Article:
|Dr. Mike Marshall's Pitching Coach Services|
May 08, 1979 Associated Press
May 08, 1979
BLOOMINGTON, MN:  Mike Marshall has become the prescribed medicine the Minnesota Twins have been using to stay healthy and on top of the American League West this season.
Marshall, who has a Ph.D. in exercise physiology from Michigan State, appeared in 16 of the Twins' first 20 games, and with five wins and nine saves, had a hand in 14 of the Twins' initial 18 victories.
"I love to pitch," says the 36-year-old reliever.  "People ask:  'When you win?'  I say no;  I have no control over that.  If my stats are good, it's because the rest of the guys are doing their jobs.  I just try to do mine."
So far, Marshall's stats are very good.
The former Cy Young Award winner allowed only three runs in his first 31.2 innings for a stingy earned run average of 0.77, and all three of those runs came in one outing.
Twins manager Gene Mauch calls him the man with the indestructible arm.  In 1973, when Mauch was managing Montreal, Marshall appeared in 92 games for the Expos.  The next year, he pitched in 106 games for the Dodgers and won the Cy Young Award.
Surprisingly, back and knee problems have bothered him, but he's never suffered from a sore arm.
"He's got an infielder's arm that he taught how to pitch," noted Mauch.
"I guarantee you the arm will remain strong," said Marshall, a shortstop in the first four years of his minor-league career.  "I've worked harder at keeping it that way than other pitchers.  Not because they don't try, but I know which direction to take.
"I didn't get my doctorate for being stupid."
At his present rate, Marshall would appear in over 100 games for the Twins, and if his wins and saves rise accordingly, there could be talk of another Cy Young honor.
Is it possible for a reliever to win not one, but two, Cy Young awards?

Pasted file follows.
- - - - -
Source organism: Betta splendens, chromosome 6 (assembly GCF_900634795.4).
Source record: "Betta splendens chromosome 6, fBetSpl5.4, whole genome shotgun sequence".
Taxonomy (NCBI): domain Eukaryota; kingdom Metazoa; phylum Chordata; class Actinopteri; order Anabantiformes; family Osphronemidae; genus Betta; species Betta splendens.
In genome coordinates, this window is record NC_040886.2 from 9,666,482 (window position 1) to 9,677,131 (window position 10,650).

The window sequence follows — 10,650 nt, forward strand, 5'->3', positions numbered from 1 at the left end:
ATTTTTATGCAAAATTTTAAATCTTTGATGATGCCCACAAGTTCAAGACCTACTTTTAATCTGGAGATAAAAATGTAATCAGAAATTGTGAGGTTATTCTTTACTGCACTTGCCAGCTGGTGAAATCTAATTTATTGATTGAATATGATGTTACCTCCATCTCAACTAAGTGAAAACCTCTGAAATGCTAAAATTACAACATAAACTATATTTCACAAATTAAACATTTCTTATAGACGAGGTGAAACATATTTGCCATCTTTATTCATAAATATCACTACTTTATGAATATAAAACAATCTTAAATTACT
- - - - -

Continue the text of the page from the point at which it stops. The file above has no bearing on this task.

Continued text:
"I'll tell you what, he already has," said Mauch.  "I'm sure he'll tell you that he won it in 1973 (92 games, 31 saves, 14-11 record and a 2.66 ERA), but they awarded it in 1974."
Marshall, never one to pull his punches, confirmed Mauch's statement.  "I should have won it in '73.  That also was my most enjoyable year in baseball."
Enjoyable for Mauch, too, judging by the following story.
"He pitched 8 1/3 innings of relief in the first game of a doubleheader against the Mets and we lost in the 15th inning," Mauch remembered.  Then he went 3 2/3 in the second game and we lost in 12 innings.
"He lost both ends of a doubleheader.  The next day I asked him, 'What do you think?'  'Can you pitch?'  He said, 'No problem.'"
-----------------------------------------------------------------------------------------------      With regard to the that last anecdote: Gene had it somewhat backward.  On September 7, 1973, I pitched the last three innings for Steve Renko in a nine-inning, first game, 1-0 loss to the Mets.  In game two, I took over for Mike Torrez with two outs in the bottom of the seventh, then proceeded to toss 8 1/3 innings before losing the game in the top of the 15th.  So, on September 7, 1973, I pitched 11 1/3 innings of closing relief.
Gene did not use me in the game the next day.  Instead, I pitched in the game two days later.